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Pawrent Guilt: 4 Ways to Curb Regressive Puppy Training

We love our fluffy family members. That’s why we spoil them with plenty of snuggles and treats. But sometimes we spoil our dogs a little too much, which can lead to behavioral problems.

One of the reasons we do this, myself included, is we sometimes feel guilty for going to work and leaving our pups home alone. But this shouldn’t mean we let them get away with certain behaviors. Here are four ways to curb regressive puppy training and get over “paw-rent” guilt.

Puppy Eyes at Dinnertime

We’ve all seen it; puppy eyes watching as you take a bite of food. The dog might not be begging, per se; but she is inching closer to you with her nostrils flared. So, what do you do? Do you give into your nurturing side and feed her people food? Or do you stand by the household rule against feeding the dog from your plate?

While it’s generally safe for your dog to consume human food (with the exceptions of chocolate, avocado, dairy and salty meats), it could make her less interested in dog food. Which, in turn, might lead to more begging and difficulty convincing her to eat own dinners.

If you are going to feed your dog from your plate, do so sparingly, or use those opportunities as teachable moments.

Don’t Forget the Leash

It’s fun to let Fido run around without the leash every now and then, but if he isn’t properly trained, this could lead to some embarrassing confrontations with your neighbors, as well as dangerous situations for your dog.

What happens if he is startled by a rustling in the bushes and runs off? It’s probably just another squirrel, you think. But in reality, it’s an angry snake who doesn’t like the look of your German shepherd.

Similarly, your Fido might run onto a neighbor’s lawn to do his business. Awkward! It’s best to keep your furry friend on a leash. Try researching dog training collars if you are unsure which is the best for your breed.

Time Apart

They say absence makes the heart grow fonder, but time away from your fluffy buddy is breaking yours. That’s why you don’t mind when Rex jumps on you as soon as you come home from work. But that behavior is a little less endearing when you bring a guest over for the first time.

While your doggo might be super excited to see you, it’s best to keep them tame with some front door training. This will cut down on jumping, barking and other disruptive behaviors.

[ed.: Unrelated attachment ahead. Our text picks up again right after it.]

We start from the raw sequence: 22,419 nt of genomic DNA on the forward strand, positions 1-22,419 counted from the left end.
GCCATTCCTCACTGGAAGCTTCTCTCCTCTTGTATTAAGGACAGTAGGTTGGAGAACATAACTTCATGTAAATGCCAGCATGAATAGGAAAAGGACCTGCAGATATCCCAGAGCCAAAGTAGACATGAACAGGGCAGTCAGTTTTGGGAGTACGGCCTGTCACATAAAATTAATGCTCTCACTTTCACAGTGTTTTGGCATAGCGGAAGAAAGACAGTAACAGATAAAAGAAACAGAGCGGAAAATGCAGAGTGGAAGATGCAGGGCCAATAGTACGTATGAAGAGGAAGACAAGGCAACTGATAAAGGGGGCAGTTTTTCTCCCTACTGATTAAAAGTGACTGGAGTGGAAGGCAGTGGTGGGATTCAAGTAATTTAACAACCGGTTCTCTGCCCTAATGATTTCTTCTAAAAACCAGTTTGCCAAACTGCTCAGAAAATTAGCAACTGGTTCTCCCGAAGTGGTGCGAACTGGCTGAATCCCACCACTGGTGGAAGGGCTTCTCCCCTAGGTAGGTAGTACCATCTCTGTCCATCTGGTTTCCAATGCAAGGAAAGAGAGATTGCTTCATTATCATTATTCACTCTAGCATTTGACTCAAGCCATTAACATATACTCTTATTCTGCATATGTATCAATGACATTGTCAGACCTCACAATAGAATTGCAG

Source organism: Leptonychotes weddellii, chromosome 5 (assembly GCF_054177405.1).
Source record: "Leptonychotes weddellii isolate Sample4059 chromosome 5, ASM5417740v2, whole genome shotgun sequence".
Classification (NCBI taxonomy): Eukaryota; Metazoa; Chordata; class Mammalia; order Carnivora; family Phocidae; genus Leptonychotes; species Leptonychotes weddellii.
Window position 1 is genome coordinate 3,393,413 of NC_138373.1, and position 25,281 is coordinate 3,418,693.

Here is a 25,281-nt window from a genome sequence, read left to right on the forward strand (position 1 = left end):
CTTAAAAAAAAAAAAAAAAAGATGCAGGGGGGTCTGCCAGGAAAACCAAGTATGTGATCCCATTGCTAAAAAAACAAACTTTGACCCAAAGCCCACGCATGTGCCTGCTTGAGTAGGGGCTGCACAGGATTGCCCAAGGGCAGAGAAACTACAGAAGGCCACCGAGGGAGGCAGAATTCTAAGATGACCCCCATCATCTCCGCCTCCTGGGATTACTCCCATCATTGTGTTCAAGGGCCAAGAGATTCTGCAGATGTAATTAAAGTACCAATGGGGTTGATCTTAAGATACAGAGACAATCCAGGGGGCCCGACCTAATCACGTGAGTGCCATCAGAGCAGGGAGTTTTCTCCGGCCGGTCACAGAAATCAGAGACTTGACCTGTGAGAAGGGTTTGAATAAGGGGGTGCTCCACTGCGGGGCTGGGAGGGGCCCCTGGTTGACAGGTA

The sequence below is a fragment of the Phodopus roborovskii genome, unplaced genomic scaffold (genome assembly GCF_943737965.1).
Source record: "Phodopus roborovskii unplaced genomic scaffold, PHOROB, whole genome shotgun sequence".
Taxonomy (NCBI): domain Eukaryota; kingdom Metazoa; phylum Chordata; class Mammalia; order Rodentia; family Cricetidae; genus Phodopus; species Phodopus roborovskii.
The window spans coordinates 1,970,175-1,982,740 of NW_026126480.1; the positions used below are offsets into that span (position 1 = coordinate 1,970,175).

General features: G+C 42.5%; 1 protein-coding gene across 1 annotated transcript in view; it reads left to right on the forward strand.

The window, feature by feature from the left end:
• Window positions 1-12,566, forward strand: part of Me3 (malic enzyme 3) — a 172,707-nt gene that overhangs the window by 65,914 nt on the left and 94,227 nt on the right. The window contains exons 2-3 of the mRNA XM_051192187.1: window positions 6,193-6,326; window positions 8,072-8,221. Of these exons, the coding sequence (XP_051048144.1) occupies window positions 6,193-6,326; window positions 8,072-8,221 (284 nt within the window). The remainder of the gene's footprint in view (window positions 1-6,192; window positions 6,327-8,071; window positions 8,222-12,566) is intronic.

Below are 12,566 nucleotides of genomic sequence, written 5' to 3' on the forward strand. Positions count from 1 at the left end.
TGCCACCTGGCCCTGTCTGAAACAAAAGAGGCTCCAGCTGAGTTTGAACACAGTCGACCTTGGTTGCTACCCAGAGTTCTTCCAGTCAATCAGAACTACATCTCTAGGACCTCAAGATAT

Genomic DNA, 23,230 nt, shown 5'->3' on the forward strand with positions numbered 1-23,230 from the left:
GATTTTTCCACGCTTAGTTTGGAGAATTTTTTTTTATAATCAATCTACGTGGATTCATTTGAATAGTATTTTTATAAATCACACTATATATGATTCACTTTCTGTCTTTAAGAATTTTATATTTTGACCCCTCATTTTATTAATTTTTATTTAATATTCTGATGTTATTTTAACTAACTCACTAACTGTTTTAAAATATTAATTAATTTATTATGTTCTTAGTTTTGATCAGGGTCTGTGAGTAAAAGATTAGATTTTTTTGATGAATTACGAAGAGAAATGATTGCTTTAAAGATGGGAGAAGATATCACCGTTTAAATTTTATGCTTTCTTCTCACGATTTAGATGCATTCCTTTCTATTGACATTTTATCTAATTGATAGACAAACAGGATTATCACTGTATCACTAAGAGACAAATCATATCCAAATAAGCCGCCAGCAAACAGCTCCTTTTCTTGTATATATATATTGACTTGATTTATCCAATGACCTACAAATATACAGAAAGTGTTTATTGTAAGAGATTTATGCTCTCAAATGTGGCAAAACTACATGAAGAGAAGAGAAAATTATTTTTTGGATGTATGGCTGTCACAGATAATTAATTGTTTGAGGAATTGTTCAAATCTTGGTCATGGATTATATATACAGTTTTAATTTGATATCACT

However, if you are worried Rex might get lonely, you can try buying toys to keep him occupied while you are away. Some of my favorites include peanut butter filled bones and treat-dispensing wobble balls. Plenty of walks might also help them expend anxious energy.

Boundaries vs. Separation Anxiety

Dogs are smart. They know the rules—even if they don’t always follow them. Perhaps you’ve seen your pup slink out of the master bedroom as you enter. Right away you know they were on the bed while you weren’t looking.

Then again, sometimes you are on the couch watching TV and they jump up to get your attention. That’s a no-no!  But how can you make your dog feel included when you won’t let them on the furniture?

It’s all about boundaries. Maybe you can let Molly up on the couch, but not on the bed. Or maybe you can push her off the couch and let her sit by your feet where you can give her plenty of love and affection without ruining your upholstery.

In the end, you don’t have to let your doggy break the rules to appease your guilt. You can just set up new rules to keep your dog in line while also providing the support and attention they need.


  1. Awww, I love me some puppies. 🙂 We adopted Zap last November and it’s been … trying, hahaha. Cats need training just like dogs, but I swear that they’re more stubborn. But we finally have him sitting for treats and staying off the table, so I’ll call that a win.

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